Title: Big Brother and the National Reading Curriculum: How Ideology Trumped Evidence
Author: Richard Allington
Publisher: Portsmouth, NH: Heinemann.
ISBN: 0-325-00513-3, Pages 304, Year: 2002
Time to Trump Big Brother
Richard Allington (2002), professor of education at the University of Florida, invites you to look around next time you are in a restaurant. According to politicians, almost half (40%) of the people you see cannot read the menu. Allington explains this phenomenon in only a few words, “It is simply not true (p. 8).” He agrees, indeed, there are negative phenomena in education, but reading failure is not one of them (Allington, 2002).
Allington (2002), and a host of others, wasted no time in authoring Big Brother and the National Reading Curriculum: How Ideology Trumped Evidence a mere two years after the Report of the National Reading Panel (NRP)(National Institute of Child Health and Human Development, 2000). The theme of the book reflects a particular distaste for the federal government’s sneaky stranglehold on education. Allington claims federal ideologies have masked what research says about teaching reading by using snazzy words like “research based” and “meta-analysis.” His major claim explains the NRP Report’s detrimental impact on education and resulting policies based on flawed research.
Allington has a long history bridging the educator-researcher gap, and is well known by various groups involved in education. As a classroom teacher, I remember reading Fluency: The Neglected Reading Goal (Allington, 1983), and being surprised it spoke so directly to educators. His ability to represent research on behalf of the teacher adds to his standing and respect in the field. He has authored many books, and countless journal articles. His induction to the Reading Hall of Fame solidified his authority in reading education as does his various awards and stint as the president of the International Reading Association. His credibility lends to his associates included in Big Brother and the National Reading Curriculum: How Ideology Trumped Evidence.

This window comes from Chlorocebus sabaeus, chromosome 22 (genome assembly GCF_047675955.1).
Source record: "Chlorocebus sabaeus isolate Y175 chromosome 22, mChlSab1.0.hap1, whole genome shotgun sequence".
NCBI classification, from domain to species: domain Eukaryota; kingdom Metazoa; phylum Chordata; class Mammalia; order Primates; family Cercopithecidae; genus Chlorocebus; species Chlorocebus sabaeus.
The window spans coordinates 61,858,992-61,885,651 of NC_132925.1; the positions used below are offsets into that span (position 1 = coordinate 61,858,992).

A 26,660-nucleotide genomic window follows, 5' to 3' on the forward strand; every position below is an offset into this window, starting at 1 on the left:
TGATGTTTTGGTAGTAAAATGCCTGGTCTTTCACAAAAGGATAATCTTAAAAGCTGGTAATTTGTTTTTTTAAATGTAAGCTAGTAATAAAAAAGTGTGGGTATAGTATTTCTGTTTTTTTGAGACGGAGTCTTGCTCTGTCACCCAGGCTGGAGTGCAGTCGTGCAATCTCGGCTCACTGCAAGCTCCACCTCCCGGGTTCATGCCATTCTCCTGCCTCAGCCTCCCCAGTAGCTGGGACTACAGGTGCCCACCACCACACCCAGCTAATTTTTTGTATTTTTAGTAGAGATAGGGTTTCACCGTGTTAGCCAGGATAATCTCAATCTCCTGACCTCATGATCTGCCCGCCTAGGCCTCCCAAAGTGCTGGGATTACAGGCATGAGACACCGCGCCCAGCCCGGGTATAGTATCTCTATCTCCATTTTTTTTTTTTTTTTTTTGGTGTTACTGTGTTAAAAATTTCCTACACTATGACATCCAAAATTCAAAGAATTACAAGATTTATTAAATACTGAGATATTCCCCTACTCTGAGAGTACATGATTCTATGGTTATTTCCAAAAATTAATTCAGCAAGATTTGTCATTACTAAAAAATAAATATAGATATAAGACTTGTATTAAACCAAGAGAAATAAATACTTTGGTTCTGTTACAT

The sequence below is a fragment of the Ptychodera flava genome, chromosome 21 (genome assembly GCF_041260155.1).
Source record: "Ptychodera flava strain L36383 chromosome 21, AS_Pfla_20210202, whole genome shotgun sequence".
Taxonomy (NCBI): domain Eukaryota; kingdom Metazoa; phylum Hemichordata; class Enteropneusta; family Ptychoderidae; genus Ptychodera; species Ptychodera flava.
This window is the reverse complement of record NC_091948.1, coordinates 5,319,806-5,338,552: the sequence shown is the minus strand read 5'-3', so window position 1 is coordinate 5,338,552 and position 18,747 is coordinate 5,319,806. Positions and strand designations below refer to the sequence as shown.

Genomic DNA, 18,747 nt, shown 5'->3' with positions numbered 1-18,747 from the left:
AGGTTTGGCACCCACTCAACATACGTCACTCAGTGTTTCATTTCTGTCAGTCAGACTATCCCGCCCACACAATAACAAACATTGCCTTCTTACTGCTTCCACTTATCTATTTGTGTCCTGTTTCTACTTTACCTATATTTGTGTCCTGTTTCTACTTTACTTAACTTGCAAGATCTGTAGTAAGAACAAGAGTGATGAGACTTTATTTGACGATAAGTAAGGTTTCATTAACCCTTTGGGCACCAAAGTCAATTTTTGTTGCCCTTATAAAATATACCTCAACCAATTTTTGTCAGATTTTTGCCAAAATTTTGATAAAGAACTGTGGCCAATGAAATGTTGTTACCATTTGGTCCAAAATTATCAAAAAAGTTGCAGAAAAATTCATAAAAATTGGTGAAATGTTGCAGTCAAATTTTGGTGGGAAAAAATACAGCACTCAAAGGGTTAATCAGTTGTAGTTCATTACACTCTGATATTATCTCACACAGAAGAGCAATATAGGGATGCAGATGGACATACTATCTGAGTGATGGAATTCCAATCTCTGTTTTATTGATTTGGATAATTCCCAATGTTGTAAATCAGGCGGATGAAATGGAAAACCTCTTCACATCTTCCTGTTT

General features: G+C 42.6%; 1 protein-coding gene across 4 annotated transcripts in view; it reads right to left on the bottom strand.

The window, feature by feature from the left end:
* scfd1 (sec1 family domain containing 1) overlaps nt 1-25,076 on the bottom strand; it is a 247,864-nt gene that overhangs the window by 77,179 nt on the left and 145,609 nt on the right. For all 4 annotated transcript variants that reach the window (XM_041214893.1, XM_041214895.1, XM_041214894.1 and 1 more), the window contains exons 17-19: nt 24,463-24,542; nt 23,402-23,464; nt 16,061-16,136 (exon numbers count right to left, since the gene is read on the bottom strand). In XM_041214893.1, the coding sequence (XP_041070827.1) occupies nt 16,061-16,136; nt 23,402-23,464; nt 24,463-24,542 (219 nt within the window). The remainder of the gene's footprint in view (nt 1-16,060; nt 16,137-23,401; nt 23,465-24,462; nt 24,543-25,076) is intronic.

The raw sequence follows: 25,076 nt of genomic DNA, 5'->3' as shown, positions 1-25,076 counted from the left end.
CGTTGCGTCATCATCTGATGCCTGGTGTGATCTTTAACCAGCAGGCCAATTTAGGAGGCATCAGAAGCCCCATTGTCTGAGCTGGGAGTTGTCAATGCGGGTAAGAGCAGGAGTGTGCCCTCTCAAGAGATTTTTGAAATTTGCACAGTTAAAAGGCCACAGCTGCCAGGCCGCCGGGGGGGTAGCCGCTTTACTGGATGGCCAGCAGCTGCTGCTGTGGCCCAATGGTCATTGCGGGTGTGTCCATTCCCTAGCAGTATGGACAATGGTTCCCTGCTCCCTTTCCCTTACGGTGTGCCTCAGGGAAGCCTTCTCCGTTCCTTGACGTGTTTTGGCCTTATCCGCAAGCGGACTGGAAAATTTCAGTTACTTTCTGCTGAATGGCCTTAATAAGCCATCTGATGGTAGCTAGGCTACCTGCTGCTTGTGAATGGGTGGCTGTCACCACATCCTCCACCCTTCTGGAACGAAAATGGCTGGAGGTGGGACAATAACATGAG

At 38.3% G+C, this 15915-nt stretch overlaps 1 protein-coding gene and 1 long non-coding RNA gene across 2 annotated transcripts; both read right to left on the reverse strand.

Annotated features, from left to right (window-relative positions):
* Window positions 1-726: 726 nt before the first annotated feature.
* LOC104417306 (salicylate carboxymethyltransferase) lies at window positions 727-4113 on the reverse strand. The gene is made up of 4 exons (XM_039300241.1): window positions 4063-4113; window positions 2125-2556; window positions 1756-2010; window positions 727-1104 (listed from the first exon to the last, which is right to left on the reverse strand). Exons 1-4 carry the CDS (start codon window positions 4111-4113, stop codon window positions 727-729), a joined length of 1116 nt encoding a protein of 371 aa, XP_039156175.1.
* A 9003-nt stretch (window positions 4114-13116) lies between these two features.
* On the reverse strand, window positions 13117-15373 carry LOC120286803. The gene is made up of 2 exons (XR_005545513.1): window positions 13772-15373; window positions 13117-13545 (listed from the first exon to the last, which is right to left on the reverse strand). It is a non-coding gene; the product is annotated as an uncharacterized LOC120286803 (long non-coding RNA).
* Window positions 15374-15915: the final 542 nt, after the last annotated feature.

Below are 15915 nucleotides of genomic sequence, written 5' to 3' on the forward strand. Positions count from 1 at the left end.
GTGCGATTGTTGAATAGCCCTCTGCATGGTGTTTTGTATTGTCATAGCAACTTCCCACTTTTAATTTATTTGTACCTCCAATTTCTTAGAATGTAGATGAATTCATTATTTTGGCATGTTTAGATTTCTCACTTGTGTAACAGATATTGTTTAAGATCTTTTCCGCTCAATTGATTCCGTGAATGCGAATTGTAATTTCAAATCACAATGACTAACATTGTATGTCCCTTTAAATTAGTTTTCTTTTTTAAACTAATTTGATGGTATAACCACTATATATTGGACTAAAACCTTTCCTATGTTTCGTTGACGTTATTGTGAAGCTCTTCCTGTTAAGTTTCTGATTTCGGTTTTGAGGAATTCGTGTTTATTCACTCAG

Because the NRP Report was endorsed federally, researched by a politically appointed panel, and seemingly dogmatic, James W. Cunningham claims it had a larger impact than other research. Allington (2002) and others saw this impact as a problem. First of all, according to Cathy Toll of Illinois State University, the discourse patterns of teachers and the panelists did not match. In fact, they were in direct opposition. The NRP believes in “objective knowledge” and “puts teachers on the receiving end of change and sees children as variables in research (p. 147).” Whereas the National Education Association (mostly made up of teachers) “positions change in the hands of individual teachers in response to their engagement with their own students, of in relation to their affective concerns (p. 148).” Already, the discourse divided educators from the panel. But, as big brother continues to trump evidence, it gets even worse.
Joanne Yatvin was on the panel. Her somewhat humorous addition to the book was a chapter called Babes in the Woods: The Wanderings of the National Reading Panel (Allington, 2002). From the inception of the panel, to the parting of ways, it was doomed. Yatvin noted unrealistic time constraints imposed by congress, no support, isolation, and pressure. The panel consisted of 12 professors—two administrators, eight reading researchers, a teacher educator, and a medical doctor. The panel also included a parent, a principal and a middle school language arts teacher. Yatvin was quick to point out the lack of a primary reading teacher. That, apparently, would have made too much sense. Essentially, after two years of research, the report yielded eight topics comprised of flawed research that was unedited, unruly, and unapproved. Yatvin created her own subgroup by the end of the catastrophe—a good read—the minority report.
James W. Cunningham asked the obvious question. First, the NRP prided itself on its “scientific methodology.” They selected only experimental and quasi-experimental studies. In other words, they neglected most of the research in the field. After all, they were supposed to be rigorous. The NRP would like to claim they used objective scientific standards every step of the way. Cunningham’s question crumbles the first step. “Where are the scientific, objective, and rigorous studies that compare different ways of selecting and reviewing literature to improve practice? (p. 54)” There it is. The NRP’s entire methodology does not actually fit their methodology. If they had to do it again, one might wonder if they would rule out their own study.
Beyond the first step, there were other methodological problems with the report. Elaine M. Garan (Allington, 2002) critiqued the phonics section: